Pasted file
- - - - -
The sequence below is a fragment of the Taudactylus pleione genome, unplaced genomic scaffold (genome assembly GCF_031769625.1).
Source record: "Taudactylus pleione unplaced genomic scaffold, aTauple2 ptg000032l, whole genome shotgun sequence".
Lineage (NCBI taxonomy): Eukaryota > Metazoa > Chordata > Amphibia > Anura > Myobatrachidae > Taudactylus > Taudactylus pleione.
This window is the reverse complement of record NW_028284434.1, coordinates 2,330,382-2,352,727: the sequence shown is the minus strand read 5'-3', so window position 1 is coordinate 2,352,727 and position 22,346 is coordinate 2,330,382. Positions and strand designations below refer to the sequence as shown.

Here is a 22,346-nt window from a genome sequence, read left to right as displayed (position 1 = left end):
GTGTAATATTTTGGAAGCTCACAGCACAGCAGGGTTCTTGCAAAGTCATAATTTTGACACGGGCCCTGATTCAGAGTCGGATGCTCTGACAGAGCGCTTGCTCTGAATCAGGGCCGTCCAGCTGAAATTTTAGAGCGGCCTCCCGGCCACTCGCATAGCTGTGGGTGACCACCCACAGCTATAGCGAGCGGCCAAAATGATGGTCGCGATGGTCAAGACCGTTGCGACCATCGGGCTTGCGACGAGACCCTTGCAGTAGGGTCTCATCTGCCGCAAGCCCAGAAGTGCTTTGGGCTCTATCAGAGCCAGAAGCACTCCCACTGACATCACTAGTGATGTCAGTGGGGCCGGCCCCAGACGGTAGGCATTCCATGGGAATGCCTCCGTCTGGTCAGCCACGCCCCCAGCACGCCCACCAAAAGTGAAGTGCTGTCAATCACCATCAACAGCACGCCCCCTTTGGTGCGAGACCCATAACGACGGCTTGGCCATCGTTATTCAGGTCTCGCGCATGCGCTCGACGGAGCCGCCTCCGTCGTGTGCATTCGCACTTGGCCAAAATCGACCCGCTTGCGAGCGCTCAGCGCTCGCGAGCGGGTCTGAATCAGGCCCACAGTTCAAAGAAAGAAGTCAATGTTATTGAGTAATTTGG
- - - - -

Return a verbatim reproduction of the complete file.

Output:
The sequence below is a fragment of the Taudactylus pleione genome, unplaced genomic scaffold (genome assembly GCF_031769625.1).
Source record: "Taudactylus pleione unplaced genomic scaffold, aTauple2 ptg000032l, whole genome shotgun sequence".
Lineage (NCBI taxonomy): Eukaryota > Metazoa > Chordata > Amphibia > Anura > Myobatrachidae > Taudactylus > Taudactylus pleione.
This window is the reverse complement of record NW_028284434.1, coordinates 2,330,382-2,352,727: the sequence shown is the minus strand read 5'-3', so window position 1 is coordinate 2,352,727 and position 22,346 is coordinate 2,330,382. Positions and strand designations below refer to the sequence as shown.

Here is a 22,346-nt window from a genome sequence, read left to right as displayed (position 1 = left end):
GTGTAATATTTTGGAAGCTCACAGCACAGCAGGGTTCTTGCAAAGTCATAATTTTGACACGGGCCCTGATTCAGAGTCGGATGCTCTGACAGAGCGCTTGCTCTGAATCAGGGCCGTCCAGCTGAAATTTTAGAGCGGCCTCCCGGCCACTCGCATAGCTGTGGGTGACCACCCACAGCTATAGCGAGCGGCCAAAATGATGGTCGCGATGGTCAAGACCGTTGCGACCATCGGGCTTGCGACGAGACCCTTGCAGTAGGGTCTCATCTGCCGCAAGCCCAGAAGTGCTTTGGGCTCTATCAGAGCCAGAAGCACTCCCACTGACATCACTAGTGATGTCAGTGGGGCCGGCCCCAGACGGTAGGCATTCCATGGGAATGCCTCCGTCTGGTCAGCCACGCCCCCAGCACGCCCACCAAAAGTGAAGTGCTGTCAATCACCATCAACAGCACGCCCCCTTTGGTGCGAGACCCATAACGACGGCTTGGCCATCGTTATTCAGGTCTCGCGCATGCGCTCGACGGAGCCGCCTCCGTCGTGTGCATTCGCACTTGGCCAAAATCGACCCGCTTGCGAGCGCTCAGCGCTCGCGAGCGGGTCTGAATCAGGCCCACAGTTCAAAGAAAGAAGTCAATGTTATTGAGTAATTTGG